“Well,” she said. “Let’s tack him up.”
While they got busy taking off Dungiven’s shipping blanket and bandages, Lynn got the first aid kit from the van, fished out the aspirin bottle and shook out two, thought a moment, then shook out one more. She swallowed them dry. They would have to do to stave off the migraine that had been threatening all day.
Lynn went around to the front of the van and slipped out of her hacking jacket, laying it across the passenger seat. The evening was growing chilly — she shrugged into her down vest and checked for her cell phone in the pocket. The reassuring display glowed at her.
Dungiven was ready. He turned to look at her with his ears pricked and gave a low whinny as she took the reins and flipped them over his head. Joe gave her a leg up and she boosted lightly into the saddle, gathering her reins and settling her feet into the stirrups, trying to hold back the headache. Joe held her ankle for a moment.
“Listen — are you doing this because she didn’t let you ride him in the Classic?”
She leaned down to adjust her stirrups and to whisper in his ear. “All I want is to get these horses home. Are you okay with that?”
He stepped back. “Fine by me, you pull a crazy stunt like this.”
She immediately felt sorry. “Look – I’ll see you in an hour, tops. Okay?”
He accepted it grudgingly. “All right. Go.”
She took the helmet he handed her, strapping it on one-handed, and gathered the reins. Before she set off, he called out, “Hey.”
She stopped and turned in the saddle. “What?”
“You’re not going to have one of your damn horse show headaches tonight, are you?”
She felt herself smile, and he smiled in return. She stood in the stirrups and dug her apartment key out of the tiny front pocket in her breeches. She flipped it to him and he caught it. “See you in an hour, Joe.”
Darkness dropped almost as soon as they entered the woods. “Shoot,” Lynn said under her breath. She had forgotten the flashlight. After the first quiver of uneasiness, though, the peace of the dark woods fell around her. Insects buzzed and twanged, and a breeze fanned her cheeks. The trail was a pale smudge in front of her, the footing solid and even. Dungiven’s walk was strong and quick. He knew he was going home. They’d be at the barn soon, and she’d call the emergency vet out right away to make sure there were no hidden strains or bruises from his fall.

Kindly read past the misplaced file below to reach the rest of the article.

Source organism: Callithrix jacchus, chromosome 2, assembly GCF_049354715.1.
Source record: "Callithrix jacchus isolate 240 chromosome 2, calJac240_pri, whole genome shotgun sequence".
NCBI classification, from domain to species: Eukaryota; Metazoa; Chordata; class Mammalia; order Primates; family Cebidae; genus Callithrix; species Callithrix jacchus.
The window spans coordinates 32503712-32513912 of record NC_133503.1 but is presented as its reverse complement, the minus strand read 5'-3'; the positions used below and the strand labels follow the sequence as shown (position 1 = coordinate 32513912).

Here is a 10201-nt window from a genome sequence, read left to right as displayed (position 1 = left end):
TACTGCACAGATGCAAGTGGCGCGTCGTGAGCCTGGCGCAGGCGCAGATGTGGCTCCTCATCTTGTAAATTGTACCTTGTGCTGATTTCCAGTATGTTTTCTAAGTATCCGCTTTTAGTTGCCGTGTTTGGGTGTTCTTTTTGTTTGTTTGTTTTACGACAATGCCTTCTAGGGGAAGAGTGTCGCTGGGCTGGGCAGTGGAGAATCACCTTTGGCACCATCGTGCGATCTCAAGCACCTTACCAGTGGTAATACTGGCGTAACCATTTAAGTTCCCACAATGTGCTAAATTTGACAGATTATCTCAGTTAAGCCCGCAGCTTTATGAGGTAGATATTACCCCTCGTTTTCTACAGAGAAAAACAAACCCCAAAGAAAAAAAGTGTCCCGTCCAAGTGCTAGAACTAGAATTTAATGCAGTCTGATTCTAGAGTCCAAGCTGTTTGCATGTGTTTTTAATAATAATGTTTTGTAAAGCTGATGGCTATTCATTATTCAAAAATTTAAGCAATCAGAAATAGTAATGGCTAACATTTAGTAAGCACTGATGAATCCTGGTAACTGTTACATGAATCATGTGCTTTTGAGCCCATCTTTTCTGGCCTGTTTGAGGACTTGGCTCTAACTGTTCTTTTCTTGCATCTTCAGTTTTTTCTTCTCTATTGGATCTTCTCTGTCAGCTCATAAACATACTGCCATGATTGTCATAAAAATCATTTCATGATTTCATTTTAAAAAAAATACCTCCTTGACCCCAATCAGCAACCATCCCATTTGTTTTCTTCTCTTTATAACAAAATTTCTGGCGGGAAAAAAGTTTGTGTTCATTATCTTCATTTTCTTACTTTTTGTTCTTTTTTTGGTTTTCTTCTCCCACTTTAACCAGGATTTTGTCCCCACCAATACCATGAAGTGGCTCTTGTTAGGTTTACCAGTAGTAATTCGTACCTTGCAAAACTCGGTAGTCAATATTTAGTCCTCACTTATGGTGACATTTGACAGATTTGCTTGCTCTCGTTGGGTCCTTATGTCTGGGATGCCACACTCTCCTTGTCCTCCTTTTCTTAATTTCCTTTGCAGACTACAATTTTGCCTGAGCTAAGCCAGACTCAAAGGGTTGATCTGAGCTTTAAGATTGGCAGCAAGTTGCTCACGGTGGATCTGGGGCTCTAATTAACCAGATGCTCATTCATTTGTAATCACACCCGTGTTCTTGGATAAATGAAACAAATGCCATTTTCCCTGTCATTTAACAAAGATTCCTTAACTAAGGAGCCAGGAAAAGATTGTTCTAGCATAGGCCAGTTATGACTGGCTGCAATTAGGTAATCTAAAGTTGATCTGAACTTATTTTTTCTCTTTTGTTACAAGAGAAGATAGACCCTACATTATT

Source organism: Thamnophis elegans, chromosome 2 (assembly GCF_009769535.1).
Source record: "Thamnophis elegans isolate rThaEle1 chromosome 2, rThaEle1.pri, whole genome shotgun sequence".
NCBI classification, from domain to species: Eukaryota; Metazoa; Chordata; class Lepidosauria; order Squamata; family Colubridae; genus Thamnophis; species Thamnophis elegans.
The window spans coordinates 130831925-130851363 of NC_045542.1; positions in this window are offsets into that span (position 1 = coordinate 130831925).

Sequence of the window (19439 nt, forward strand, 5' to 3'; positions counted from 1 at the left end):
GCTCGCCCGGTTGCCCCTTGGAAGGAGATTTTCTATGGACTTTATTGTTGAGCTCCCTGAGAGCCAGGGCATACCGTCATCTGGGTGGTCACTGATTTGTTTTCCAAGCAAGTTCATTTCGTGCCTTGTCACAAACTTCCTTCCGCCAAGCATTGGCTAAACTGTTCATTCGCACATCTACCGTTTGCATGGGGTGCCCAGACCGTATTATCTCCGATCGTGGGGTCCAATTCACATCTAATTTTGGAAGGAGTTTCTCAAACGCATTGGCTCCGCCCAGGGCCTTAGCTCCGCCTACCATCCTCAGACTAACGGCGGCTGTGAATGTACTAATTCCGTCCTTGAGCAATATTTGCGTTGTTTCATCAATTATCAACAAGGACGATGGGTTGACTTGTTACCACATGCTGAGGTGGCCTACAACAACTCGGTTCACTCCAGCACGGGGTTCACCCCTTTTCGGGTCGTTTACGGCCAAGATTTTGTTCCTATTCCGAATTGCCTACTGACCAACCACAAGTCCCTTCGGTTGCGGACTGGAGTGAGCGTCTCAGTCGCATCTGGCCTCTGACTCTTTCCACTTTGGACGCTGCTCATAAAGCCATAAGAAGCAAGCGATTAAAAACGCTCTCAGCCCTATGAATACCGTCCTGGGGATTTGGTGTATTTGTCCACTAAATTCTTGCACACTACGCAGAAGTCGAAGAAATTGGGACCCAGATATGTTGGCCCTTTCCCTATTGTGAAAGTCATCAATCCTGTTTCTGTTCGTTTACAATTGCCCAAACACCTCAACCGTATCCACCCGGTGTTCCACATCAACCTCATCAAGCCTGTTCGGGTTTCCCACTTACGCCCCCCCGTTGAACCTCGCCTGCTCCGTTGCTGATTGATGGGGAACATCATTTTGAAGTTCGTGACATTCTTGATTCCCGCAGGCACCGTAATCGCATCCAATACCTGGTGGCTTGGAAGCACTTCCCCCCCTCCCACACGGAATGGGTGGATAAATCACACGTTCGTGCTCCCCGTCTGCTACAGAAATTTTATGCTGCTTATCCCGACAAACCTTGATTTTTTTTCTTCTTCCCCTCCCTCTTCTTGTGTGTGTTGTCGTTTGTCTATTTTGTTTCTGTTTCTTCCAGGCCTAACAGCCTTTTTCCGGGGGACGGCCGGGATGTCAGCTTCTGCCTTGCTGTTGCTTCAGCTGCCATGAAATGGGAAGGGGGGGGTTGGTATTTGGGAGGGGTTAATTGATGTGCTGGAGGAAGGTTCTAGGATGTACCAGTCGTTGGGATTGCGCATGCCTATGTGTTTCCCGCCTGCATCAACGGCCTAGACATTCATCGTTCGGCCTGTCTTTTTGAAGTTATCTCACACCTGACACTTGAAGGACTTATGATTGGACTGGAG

Her headache faded a bit, and she smiled again, thinking of her implicit promise to Joe. They’d been seeing each other for a few months. He had started at the barn last spring doing the general handyman stuff, painting, fixing grain bins, mending kicked doors and downed fences. She found herself drawn to his quiet manner, his polite Texas drawl, his dark eyes and dark hair. All that summer she had tried to treat him with professional courtesy, and all the while she had half her mind on him when she was teaching lessons, supervising the farrier visits or schooling the young horses.
Now he was a part of her life the way no other boyfriend had ever been – Lynn thought about the last guy, a bartender at the local rider’s hangout. That had been a mistake from the beginning and had ended quickly. Rumor had it Mark had gone back to Colorado. Thank God, she thought, shifting in the saddle. Joe was about as different from Mark as a person could be.
Dungiven flicked an ear, his head a ghostly vision in front of her. She patted his shoulder, letting the reins go slack, and eased her boots from the stirrups for a moment. She couldn’t wait to get home, get out of her tight breeches and boots, and take a shower. She let the peace of the night woods lull her, and then picked up contact again.